When used together, these two kanji make a word, 花火 (hanabi), which means “fireworks.” It’s pronounced using the kun-readings of both. Like I said before, if you didn’t happen to know these kanji, you could write “hanabi” as はなびusing hiragana instead (kanji is always preferred). Sometimes small hiragana is written on top of kanji to show how it’s pronounced, most often in text targeted at young readers who haven’t yet learned a lot of kanji such as in shonen manga. This kind of hiragana aiding for reading kanji is called furigana.

Now let’s look at another kanji, 山. It means “mountain” and its on-reading is さん(san) or ざん(zan) and its kun-reading is やま(yama). By itself it’s pronounced やま(yama) meaning “mountain.” Like 花, it can also make a word when combined with 火. That word would be 火山 (kazan/かざん) which means “volcano.” This time you see that the on-reading for 火 is used as well as the on-reading for 山.

Let’s look at a more complex kanji. 空 means “sky” but it can also mean “emptiness” or “vacancy” depending on the word it’s in. Its on-reading is くう(kuu) and its kun-readings are そら(sora)、あ(a)、and から(kara). When read by itself, it’s usually pronounced そら(sora) and means “sky.” It’s also a stem in the verb “to be empty,” “aku”(空く) where it’s pronounced with its kun-reading あ(a).


Now that you’ve seen all of the Japanese kana characters, and have a basic idea of how kanji works, let’s take a look at a Japanese sentence that utilizes all three writing systems and take each one apart.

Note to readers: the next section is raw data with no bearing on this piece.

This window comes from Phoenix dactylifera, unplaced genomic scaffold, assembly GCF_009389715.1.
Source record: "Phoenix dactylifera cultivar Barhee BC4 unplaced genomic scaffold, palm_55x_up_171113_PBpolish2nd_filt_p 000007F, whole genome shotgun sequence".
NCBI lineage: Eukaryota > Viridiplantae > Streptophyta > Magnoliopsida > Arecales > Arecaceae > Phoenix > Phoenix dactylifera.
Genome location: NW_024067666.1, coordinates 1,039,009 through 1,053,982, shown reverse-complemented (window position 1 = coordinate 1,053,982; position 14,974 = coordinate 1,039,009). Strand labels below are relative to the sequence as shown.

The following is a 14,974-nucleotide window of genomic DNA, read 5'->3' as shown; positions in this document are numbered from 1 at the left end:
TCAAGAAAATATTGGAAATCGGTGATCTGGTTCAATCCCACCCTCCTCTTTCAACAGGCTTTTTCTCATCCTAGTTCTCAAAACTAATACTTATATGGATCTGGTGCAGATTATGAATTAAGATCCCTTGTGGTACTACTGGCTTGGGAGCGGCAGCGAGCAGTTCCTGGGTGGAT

(rainen furansu ni ikimasu.)
Next year I will go to France.

: A kanji that means “to come.” Its on-reading “rai(らい)” is used.
: A kanji that means “year” Its on-reading “nen(ねん)” is used.
When combined, the two kanji make the word 来年(rainen/らいねん) which means “next year.”
フランス: “France” in Japanese, written “furansu.” Since it’s based on the word “France,” it’s written in katakana.
: に(ni) here is used as a particle to indicate direction (more on particles in a later section). Grammatical aspects like particles are written in hiragana.
: A kanji that means “to go.” In this case, the kanji is used as the stem of the verb. It’s kun-reading い(i) is used.
きます: The conjugated part of the word 行きます(ikimasu) written in hiragana. The kanji holds the meaning while this part shows what tense it is (polite-future tense in this case).
: A Japanese period to end a sentence is a small circle. Commas, question marks, and exclamation marks are also used in Japanese to some extent. 「 and 」 are used for quotation marks.